They were images of an aftermath from a rapid rise and equally quick fall of Rapid Creek. And 40 years later the pictures of KELO-TV archives prove you don't have to leave home to see war.
“It reminded you of a war; a battlefield, you might say, as bad as it was,” Vern Brown said. “The only difference was there were no holes in the ground. The metal was all pushed in a pile.”
Brown was a 32-year-old National Guardsman then. His week of summer training turned into the real thing in an instant when a wall of rushing water taller than most people swept through town, toppling homes and moving everything else in it's path.
“[The cars] weren't sitting on top the mud. They were sitting straight up and down with the nose down inside. All you could see were the rear door and the trunk; that's all you could see,” Brown said.
But he remembers the people too. More than 200 bodies were recovered. Brown maintained the refrigeration trucks that housed them.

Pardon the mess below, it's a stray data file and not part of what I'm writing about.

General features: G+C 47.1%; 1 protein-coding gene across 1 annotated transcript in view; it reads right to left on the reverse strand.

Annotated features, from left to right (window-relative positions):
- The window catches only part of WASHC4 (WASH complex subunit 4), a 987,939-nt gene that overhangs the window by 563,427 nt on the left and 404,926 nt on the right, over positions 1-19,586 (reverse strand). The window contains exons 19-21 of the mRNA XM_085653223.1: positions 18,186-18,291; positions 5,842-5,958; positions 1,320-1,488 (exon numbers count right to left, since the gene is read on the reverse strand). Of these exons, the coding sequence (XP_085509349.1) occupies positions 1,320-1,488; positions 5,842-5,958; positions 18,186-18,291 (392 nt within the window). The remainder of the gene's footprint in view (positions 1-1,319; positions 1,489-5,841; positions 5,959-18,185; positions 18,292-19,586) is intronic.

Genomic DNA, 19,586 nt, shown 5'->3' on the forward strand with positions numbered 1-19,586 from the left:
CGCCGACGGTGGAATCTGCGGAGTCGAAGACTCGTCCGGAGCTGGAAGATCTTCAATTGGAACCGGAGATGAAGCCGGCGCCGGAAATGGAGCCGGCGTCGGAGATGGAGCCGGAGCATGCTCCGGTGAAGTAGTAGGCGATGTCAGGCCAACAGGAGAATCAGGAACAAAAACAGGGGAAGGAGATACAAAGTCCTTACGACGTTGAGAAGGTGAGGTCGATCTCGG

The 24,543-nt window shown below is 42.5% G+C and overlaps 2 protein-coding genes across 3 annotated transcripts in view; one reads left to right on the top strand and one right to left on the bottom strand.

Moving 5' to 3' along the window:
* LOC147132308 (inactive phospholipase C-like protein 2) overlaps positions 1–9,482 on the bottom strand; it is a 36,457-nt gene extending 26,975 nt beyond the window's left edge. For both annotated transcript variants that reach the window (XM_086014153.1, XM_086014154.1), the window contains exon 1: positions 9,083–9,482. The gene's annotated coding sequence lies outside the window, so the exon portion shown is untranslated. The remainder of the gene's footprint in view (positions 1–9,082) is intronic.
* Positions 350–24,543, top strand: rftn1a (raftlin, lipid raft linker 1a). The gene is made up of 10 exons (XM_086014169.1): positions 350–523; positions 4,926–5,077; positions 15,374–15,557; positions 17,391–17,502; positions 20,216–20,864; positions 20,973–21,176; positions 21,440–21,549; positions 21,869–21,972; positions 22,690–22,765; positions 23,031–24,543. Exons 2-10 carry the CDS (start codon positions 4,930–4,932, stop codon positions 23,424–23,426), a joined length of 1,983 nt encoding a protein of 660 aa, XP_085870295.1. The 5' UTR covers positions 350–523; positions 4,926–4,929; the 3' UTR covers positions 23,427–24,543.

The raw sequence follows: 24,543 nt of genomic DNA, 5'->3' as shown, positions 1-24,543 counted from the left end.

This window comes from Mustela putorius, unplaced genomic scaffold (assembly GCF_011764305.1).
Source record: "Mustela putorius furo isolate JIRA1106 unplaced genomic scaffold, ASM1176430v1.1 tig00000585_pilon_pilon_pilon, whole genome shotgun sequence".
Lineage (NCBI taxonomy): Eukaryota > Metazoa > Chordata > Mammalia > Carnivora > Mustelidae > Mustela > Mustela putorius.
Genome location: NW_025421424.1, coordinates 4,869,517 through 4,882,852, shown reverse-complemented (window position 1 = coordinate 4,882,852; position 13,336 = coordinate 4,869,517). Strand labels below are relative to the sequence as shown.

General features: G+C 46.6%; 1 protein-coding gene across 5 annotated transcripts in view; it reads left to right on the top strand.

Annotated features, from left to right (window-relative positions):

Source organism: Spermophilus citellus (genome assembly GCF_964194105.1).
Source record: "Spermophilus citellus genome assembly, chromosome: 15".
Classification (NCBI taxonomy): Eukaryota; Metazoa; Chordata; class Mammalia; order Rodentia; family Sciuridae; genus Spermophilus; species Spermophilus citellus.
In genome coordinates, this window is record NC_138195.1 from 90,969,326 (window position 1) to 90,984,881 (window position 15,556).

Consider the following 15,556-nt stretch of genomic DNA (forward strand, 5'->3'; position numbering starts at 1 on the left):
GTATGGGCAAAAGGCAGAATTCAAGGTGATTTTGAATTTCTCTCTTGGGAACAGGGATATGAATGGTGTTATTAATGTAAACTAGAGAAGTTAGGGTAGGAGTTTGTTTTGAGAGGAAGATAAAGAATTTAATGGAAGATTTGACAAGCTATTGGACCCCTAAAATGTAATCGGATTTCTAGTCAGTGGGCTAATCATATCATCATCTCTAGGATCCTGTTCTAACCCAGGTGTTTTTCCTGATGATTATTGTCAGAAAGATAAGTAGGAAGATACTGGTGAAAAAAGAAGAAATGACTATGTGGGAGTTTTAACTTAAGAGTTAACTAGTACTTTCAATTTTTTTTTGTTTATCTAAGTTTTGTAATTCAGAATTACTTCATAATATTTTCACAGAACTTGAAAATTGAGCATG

“When you opened the doors and you saw the bodies in there, that's what really got to me,” Brown said. “They were little kids, infants, and adults. It's very hard to explain.”
It was especially difficult for a man with children of his own waiting at home. And it's something Brown has rarely talked about.
“I will never forget,” Brown said. “When I come back, I quit the Guard because I could not take it any more.”
And he didn't go back. For 38 years Brown stayed away from Rapid City
The South Dakota National Guard celebrates its 150th Anniversary at its Camp Rapid headquarters From 11 a.m. to 3 p.m. MT.